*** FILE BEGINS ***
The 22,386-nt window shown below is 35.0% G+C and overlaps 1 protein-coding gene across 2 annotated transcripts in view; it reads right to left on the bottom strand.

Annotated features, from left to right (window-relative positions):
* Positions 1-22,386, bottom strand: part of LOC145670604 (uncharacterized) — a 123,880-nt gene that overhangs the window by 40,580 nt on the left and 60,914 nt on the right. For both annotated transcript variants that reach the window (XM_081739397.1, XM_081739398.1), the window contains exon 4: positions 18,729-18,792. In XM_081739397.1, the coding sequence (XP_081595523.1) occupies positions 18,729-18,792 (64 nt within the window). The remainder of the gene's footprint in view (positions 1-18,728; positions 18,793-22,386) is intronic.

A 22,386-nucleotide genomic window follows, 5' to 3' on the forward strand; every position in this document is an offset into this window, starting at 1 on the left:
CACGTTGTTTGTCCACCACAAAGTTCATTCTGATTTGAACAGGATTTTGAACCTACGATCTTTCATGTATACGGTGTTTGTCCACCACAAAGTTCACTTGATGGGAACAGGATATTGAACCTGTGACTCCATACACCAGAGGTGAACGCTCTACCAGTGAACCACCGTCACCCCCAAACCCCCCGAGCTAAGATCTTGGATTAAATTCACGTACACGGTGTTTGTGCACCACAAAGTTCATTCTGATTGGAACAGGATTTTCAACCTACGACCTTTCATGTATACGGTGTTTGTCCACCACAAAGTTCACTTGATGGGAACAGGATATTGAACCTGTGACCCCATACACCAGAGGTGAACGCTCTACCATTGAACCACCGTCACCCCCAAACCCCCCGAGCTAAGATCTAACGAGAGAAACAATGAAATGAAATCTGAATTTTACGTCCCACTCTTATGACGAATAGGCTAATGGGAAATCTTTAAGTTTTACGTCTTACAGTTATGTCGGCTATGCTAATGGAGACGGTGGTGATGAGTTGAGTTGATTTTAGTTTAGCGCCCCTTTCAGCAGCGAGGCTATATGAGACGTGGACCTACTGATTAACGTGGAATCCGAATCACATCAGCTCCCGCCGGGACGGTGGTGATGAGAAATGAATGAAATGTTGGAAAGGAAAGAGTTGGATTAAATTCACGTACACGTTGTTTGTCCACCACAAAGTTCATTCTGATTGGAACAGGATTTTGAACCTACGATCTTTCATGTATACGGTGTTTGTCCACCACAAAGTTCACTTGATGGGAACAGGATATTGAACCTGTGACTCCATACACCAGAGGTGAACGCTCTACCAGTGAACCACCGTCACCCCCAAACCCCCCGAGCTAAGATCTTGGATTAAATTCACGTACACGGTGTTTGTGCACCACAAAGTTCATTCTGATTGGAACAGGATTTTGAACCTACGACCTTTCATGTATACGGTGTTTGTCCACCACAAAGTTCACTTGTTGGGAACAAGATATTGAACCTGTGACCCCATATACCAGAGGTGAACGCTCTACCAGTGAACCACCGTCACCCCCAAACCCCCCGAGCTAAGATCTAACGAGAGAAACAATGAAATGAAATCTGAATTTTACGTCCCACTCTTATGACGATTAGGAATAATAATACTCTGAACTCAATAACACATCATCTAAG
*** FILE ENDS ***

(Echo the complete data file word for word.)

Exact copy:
The 22,386-nt window shown below is 35.0% G+C and overlaps 1 protein-coding gene across 2 annotated transcripts in view; it reads right to left on the bottom strand.

Annotated features, from left to right (window-relative positions):
* Positions 1-22,386, bottom strand: part of LOC145670604 (uncharacterized) — a 123,880-nt gene that overhangs the window by 40,580 nt on the left and 60,914 nt on the right. For both annotated transcript variants that reach the window (XM_081739397.1, XM_081739398.1), the window contains exon 4: positions 18,729-18,792. In XM_081739397.1, the coding sequence (XP_081595523.1) occupies positions 18,729-18,792 (64 nt within the window). The remainder of the gene's footprint in view (positions 1-18,728; positions 18,793-22,386) is intronic.

A 22,386-nucleotide genomic window follows, 5' to 3' on the forward strand; every position in this document is an offset into this window, starting at 1 on the left:
CACGTTGTTTGTCCACCACAAAGTTCATTCTGATTTGAACAGGATTTTGAACCTACGATCTTTCATGTATACGGTGTTTGTCCACCACAAAGTTCACTTGATGGGAACAGGATATTGAACCTGTGACTCCATACACCAGAGGTGAACGCTCTACCAGTGAACCACCGTCACCCCCAAACCCCCCGAGCTAAGATCTTGGATTAAATTCACGTACACGGTGTTTGTGCACCACAAAGTTCATTCTGATTGGAACAGGATTTTCAACCTACGACCTTTCATGTATACGGTGTTTGTCCACCACAAAGTTCACTTGATGGGAACAGGATATTGAACCTGTGACCCCATACACCAGAGGTGAACGCTCTACCATTGAACCACCGTCACCCCCAAACCCCCCGAGCTAAGATCTAACGAGAGAAACAATGAAATGAAATCTGAATTTTACGTCCCACTCTTATGACGAATAGGCTAATGGGAAATCTTTAAGTTTTACGTCTTACAGTTATGTCGGCTATGCTAATGGAGACGGTGGTGATGAGTTGAGTTGATTTTAGTTTAGCGCCCCTTTCAGCAGCGAGGCTATATGAGACGTGGACCTACTGATTAACGTGGAATCCGAATCACATCAGCTCCCGCCGGGACGGTGGTGATGAGAAATGAATGAAATGTTGGAAAGGAAAGAGTTGGATTAAATTCACGTACACGTTGTTTGTCCACCACAAAGTTCATTCTGATTGGAACAGGATTTTGAACCTACGATCTTTCATGTATACGGTGTTTGTCCACCACAAAGTTCACTTGATGGGAACAGGATATTGAACCTGTGACTCCATACACCAGAGGTGAACGCTCTACCAGTGAACCACCGTCACCCCCAAACCCCCCGAGCTAAGATCTTGGATTAAATTCACGTACACGGTGTTTGTGCACCACAAAGTTCATTCTGATTGGAACAGGATTTTGAACCTACGACCTTTCATGTATACGGTGTTTGTCCACCACAAAGTTCACTTGTTGGGAACAAGATATTGAACCTGTGACCCCATATACCAGAGGTGAACGCTCTACCAGTGAACCACCGTCACCCCCAAACCCCCCGAGCTAAGATCTAACGAGAGAAACAATGAAATGAAATCTGAATTTTACGTCCCACTCTTATGACGATTAGGAATAATAATACTCTGAACTCAATAACACATCATCTAAG